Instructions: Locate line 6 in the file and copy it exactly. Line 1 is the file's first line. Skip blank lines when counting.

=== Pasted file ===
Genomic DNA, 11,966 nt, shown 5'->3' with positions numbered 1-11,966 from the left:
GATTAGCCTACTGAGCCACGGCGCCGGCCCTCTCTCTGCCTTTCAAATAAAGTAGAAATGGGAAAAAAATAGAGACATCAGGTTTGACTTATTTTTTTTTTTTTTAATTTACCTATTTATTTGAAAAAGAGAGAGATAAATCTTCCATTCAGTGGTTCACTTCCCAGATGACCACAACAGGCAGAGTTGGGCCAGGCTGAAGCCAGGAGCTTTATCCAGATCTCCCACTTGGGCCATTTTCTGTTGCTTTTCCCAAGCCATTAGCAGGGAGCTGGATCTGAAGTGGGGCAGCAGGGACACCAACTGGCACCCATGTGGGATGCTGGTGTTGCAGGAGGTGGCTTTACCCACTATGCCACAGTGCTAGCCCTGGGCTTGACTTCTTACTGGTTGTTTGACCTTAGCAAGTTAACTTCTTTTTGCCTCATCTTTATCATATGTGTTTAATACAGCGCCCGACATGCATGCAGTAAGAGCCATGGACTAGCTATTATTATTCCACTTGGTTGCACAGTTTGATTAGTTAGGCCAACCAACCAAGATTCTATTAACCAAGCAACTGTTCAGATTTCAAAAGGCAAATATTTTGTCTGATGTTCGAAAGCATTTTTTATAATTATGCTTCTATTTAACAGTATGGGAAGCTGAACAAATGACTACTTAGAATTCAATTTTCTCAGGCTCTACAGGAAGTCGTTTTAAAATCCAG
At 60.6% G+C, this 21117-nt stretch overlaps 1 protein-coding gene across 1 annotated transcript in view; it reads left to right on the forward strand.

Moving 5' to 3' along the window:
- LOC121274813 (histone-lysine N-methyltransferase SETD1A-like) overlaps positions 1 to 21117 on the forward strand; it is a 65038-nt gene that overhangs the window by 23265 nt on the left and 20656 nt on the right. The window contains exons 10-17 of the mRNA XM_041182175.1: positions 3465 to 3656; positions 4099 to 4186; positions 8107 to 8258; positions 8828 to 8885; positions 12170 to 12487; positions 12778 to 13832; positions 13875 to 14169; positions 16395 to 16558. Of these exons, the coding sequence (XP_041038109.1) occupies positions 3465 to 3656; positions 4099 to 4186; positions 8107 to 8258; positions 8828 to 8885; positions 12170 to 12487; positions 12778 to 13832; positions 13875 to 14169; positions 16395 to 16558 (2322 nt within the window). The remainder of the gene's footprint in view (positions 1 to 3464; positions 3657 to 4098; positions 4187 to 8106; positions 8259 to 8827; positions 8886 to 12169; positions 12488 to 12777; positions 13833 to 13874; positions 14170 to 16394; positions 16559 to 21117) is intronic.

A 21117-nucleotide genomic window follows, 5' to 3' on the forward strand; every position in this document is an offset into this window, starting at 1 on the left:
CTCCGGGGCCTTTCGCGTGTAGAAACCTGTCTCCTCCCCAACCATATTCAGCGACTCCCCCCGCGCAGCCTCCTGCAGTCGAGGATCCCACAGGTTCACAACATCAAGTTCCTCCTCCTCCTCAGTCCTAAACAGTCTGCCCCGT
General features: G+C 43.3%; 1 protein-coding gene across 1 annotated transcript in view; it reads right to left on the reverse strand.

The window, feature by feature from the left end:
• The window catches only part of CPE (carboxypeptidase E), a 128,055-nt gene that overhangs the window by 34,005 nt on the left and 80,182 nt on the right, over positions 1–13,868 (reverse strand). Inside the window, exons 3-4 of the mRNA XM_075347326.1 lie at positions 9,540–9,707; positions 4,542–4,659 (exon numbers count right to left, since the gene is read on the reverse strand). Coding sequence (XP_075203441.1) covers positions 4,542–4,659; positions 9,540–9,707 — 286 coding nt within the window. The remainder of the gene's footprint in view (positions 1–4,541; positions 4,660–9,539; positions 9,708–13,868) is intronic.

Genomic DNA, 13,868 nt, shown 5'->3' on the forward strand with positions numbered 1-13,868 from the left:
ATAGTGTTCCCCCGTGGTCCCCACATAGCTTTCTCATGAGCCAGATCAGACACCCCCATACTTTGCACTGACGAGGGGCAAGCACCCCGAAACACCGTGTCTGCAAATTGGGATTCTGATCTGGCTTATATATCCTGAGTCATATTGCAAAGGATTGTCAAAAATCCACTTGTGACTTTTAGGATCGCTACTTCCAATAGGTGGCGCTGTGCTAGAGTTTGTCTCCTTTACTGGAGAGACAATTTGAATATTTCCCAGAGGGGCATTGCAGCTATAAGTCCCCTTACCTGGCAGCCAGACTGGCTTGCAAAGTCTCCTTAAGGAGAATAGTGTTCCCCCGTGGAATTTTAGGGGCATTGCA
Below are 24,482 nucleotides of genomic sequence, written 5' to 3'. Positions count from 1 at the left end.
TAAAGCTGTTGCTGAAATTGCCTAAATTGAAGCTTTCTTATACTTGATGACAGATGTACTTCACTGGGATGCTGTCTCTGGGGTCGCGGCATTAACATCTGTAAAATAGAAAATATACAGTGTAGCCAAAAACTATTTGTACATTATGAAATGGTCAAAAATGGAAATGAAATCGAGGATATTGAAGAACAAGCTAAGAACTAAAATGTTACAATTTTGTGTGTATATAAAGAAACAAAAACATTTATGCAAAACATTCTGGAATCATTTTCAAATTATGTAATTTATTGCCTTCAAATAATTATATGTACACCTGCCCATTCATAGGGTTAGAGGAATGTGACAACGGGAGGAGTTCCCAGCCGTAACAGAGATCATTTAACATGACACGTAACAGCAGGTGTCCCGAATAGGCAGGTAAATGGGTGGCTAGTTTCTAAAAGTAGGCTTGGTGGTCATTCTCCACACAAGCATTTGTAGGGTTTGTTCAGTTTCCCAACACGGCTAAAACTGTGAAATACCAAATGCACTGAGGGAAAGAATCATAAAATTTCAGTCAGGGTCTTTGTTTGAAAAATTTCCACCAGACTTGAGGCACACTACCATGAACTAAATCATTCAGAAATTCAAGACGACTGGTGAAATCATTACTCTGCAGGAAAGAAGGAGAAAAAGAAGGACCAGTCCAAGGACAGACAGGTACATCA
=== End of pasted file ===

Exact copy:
A 21117-nucleotide genomic window follows, 5' to 3' on the forward strand; every position in this document is an offset into this window, starting at 1 on the left: